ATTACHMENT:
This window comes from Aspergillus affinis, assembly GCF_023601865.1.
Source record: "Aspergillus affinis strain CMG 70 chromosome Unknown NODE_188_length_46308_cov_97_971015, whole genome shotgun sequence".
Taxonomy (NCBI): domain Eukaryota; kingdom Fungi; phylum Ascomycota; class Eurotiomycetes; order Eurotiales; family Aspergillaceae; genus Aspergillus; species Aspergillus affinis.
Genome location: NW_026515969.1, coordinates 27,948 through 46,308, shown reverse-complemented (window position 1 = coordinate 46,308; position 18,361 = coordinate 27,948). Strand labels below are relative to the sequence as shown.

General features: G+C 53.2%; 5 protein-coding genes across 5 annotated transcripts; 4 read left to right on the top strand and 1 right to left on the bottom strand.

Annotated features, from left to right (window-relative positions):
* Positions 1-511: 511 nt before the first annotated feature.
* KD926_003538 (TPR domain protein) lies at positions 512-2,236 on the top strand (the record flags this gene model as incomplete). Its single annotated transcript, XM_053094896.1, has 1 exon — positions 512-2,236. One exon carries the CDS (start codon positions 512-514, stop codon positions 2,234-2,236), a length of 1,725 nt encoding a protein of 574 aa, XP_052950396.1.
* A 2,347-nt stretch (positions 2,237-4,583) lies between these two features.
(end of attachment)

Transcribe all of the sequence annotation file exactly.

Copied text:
This window comes from Aspergillus affinis, assembly GCF_023601865.1.
Source record: "Aspergillus affinis strain CMG 70 chromosome Unknown NODE_188_length_46308_cov_97_971015, whole genome shotgun sequence".
Taxonomy (NCBI): domain Eukaryota; kingdom Fungi; phylum Ascomycota; class Eurotiomycetes; order Eurotiales; family Aspergillaceae; genus Aspergillus; species Aspergillus affinis.
Genome location: NW_026515969.1, coordinates 27,948 through 46,308, shown reverse-complemented (window position 1 = coordinate 46,308; position 18,361 = coordinate 27,948). Strand labels below are relative to the sequence as shown.

General features: G+C 53.2%; 5 protein-coding genes across 5 annotated transcripts; 4 read left to right on the top strand and 1 right to left on the bottom strand.

Annotated features, from left to right (window-relative positions):
* Positions 1-511: 511 nt before the first annotated feature.
* KD926_003538 (TPR domain protein) lies at positions 512-2,236 on the top strand (the record flags this gene model as incomplete). Its single annotated transcript, XM_053094896.1, has 1 exon — positions 512-2,236. One exon carries the CDS (start codon positions 512-514, stop codon positions 2,234-2,236), a length of 1,725 nt encoding a protein of 574 aa, XP_052950396.1.
* A 2,347-nt stretch (positions 2,237-4,583) lies between these two features.